I'm not sure why migraines preferentially target the visual system or even what is happening in it, but it is one of the most salient elements of the experience of having one.  Actually, some people experience this symptom exclusively and never have any of the other components associated with a migraine, including the pain.  Some people call these "silent migraines."

Light and Sound Sensitivity
I also developed an aversion to light and sound occasionally.  Those symptoms were far less consistent than any of the others.  I only dealt with this a very few times, but it was very unpleasant.  I've never had a hangover, but it is apparently what people experience with them.  The worst time I had one of these, I literally went to bed at 7pm because I couldn't do anything else.  I was completely nonfunctional.  It was impossible to listen to anything because it was always too loud.  I couldn't read since the light was always too intense, no matter how dim I tried to make things (I had a dimmer on my bedside lamp since it was connected to an x10 controller).

I recall being driving almost insane by a bird chirping outside.  I had a tree right near my bedroom window in which a bird was chirping normally. It wasn't any louder than birds normally chirp, but it was incredibly powerful to me at that time.  I couldn't shut it out.  It was as loud as a baby screaming/crying right into my ear.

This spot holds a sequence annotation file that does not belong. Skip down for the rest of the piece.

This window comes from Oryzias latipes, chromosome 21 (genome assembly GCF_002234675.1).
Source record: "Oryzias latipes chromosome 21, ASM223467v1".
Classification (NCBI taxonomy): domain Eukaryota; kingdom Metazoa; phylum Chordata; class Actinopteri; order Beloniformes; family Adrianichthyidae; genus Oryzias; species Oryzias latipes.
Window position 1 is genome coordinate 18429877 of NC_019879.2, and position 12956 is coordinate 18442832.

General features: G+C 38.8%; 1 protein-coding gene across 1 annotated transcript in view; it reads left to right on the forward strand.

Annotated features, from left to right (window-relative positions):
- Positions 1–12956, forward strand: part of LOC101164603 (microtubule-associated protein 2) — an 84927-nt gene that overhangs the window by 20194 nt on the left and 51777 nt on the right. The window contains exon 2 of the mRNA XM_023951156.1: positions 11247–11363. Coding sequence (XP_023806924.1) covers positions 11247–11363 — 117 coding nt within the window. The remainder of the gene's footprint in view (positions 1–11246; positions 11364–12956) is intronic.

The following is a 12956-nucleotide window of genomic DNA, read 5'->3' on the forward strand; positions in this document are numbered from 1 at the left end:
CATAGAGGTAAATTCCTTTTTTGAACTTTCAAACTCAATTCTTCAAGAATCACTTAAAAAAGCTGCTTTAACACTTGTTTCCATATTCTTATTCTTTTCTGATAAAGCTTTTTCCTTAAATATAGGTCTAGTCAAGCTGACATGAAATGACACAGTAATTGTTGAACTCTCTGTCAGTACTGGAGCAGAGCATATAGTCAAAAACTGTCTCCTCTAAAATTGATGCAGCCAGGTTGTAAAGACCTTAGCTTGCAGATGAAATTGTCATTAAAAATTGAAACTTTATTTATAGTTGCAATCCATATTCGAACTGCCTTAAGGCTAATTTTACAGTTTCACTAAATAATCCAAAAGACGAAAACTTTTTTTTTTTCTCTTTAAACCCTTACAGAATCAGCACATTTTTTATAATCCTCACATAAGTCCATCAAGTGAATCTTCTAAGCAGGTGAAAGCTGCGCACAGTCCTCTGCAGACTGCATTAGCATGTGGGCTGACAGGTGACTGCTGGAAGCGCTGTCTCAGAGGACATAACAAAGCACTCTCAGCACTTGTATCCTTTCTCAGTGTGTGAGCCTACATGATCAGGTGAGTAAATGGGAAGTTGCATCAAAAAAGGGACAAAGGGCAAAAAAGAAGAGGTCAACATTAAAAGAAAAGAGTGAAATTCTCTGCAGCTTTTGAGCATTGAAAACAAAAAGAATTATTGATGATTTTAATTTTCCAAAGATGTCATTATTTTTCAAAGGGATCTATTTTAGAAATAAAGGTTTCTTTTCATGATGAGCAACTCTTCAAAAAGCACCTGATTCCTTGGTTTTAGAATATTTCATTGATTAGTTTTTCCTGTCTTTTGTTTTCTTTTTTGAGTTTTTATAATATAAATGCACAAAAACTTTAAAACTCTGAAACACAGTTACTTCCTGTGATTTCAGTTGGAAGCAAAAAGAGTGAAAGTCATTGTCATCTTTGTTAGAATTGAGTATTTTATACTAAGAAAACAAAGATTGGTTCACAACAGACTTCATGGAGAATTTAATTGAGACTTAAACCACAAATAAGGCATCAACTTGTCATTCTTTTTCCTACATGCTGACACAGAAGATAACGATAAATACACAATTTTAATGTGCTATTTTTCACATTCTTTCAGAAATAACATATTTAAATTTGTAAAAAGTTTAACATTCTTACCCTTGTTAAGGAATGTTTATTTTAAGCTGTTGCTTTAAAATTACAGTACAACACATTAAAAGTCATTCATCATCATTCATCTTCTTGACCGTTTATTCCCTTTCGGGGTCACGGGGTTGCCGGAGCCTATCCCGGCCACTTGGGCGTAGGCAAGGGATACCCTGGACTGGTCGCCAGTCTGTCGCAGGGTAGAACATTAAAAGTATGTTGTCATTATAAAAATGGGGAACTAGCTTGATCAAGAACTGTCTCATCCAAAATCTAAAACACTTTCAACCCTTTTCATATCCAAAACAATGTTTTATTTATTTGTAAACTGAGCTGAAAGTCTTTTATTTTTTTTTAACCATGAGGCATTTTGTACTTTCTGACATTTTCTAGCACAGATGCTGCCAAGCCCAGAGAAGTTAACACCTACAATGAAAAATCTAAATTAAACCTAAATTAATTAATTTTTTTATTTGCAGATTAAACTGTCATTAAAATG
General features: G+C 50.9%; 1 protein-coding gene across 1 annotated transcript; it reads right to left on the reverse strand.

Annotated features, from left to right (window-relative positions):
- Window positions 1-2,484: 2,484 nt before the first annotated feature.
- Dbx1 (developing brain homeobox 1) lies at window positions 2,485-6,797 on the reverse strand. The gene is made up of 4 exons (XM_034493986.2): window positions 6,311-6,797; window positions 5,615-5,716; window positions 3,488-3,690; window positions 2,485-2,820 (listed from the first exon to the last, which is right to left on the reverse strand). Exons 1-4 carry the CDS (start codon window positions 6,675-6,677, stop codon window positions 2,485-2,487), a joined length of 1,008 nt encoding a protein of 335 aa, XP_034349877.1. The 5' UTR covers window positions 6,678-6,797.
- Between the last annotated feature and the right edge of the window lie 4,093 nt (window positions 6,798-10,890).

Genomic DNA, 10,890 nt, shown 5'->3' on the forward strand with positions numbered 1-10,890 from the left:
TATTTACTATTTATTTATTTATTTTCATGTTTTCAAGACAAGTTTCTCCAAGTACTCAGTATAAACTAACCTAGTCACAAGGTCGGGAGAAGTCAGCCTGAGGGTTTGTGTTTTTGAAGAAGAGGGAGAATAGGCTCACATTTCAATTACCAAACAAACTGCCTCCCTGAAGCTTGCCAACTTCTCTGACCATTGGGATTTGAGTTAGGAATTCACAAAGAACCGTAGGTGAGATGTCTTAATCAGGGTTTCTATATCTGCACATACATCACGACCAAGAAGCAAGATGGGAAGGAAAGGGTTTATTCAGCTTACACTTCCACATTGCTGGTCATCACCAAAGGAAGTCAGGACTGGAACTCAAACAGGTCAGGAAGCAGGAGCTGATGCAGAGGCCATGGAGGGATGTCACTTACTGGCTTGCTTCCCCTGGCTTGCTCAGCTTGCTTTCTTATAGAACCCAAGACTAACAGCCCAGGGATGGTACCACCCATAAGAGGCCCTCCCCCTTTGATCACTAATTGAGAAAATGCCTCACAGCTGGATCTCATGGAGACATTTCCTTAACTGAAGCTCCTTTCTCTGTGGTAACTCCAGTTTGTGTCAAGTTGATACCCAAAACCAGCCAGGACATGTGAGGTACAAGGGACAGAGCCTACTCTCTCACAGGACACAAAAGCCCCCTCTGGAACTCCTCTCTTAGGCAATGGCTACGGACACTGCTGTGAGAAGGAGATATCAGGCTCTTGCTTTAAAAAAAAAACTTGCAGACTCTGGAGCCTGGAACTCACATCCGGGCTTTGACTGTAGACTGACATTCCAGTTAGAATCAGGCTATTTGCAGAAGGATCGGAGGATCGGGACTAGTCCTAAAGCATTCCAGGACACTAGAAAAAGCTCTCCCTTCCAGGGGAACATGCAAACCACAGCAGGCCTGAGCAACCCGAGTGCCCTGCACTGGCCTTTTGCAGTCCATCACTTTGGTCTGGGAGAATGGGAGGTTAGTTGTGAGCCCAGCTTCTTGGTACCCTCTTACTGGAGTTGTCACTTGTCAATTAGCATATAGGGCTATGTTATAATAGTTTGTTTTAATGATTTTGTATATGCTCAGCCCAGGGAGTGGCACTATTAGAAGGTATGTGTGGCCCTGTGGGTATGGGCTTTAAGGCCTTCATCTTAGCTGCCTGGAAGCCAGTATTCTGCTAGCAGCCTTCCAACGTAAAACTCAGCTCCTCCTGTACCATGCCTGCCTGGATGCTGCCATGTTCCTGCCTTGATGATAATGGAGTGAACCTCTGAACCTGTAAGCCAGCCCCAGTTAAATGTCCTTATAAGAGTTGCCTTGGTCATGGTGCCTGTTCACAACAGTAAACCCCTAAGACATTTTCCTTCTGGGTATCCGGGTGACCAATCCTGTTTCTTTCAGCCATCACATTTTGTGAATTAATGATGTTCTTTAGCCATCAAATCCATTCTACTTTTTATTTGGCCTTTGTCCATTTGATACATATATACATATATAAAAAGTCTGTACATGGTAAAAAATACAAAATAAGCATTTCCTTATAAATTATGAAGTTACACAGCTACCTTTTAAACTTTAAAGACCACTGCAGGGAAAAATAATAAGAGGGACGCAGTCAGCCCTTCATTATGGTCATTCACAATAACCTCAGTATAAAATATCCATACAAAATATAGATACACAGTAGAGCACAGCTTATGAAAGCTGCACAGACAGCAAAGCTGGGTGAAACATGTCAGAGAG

Even less often than any of the above, I sometimes experienced nausea, but only on the most severe migraines.  This was fairly debilitating as well since it meant that I couldn't eat or move about.  Usually this mean lying on the couch and flipping through the channels, which is sort of prison sentence as far as I'm concerned.  I never actually threw up, but it was a pretty intense feeling that never seemed to go away for hours at a time.

Regarding the medication: there are three approaches to dealing with a migraine.

1) Pain management - You have a migraine, you treat the pain. (e.g., Excedrin, etc.)

2) Abortive therapy - You have a migraine, but you stop it before it gets started. (e.g., Immitrex, etc.)

3) Prophylactic - You never have a migraine because you're keeping them from occurring. (e.g., Propanolol, etc.)

One thing the neurologist I was seeing when I first had my migraines was that I should try to keep them from happening as soon as possible.   He pointed out that brains tend to get into habits, so the best thing is to keep them from "practicing," so to speak.  As such, he advised that I go the prophylactic approach.  I took propanolol for a while and that prevented them from coming on.  However, I'm not a big fan of taking meds constantly, so I just took Imitrex, which meant I had to deal with the visual problems when they came on, and the drug would abort the headache before it could start.  Of course, if I didn't take the medication almost immediately, then it was too late.  I was usually paranoid enough to keep some on-hand in a number of places (my car, my ex's car, my shaving kit in case I was traveling, the medicine cabinet, my desk at school, and so on).

The final word
If you are having migraines, then it is worth it to be checked out and to find out, first of all, if they are being caused by something else.   Regardless, the cost of medication is certainly worth it to restore function to your life when the alternative is being out of commission (or at least functional only in a limited capacity) for as much as a couple days at a time.

Copyright Alexplorer.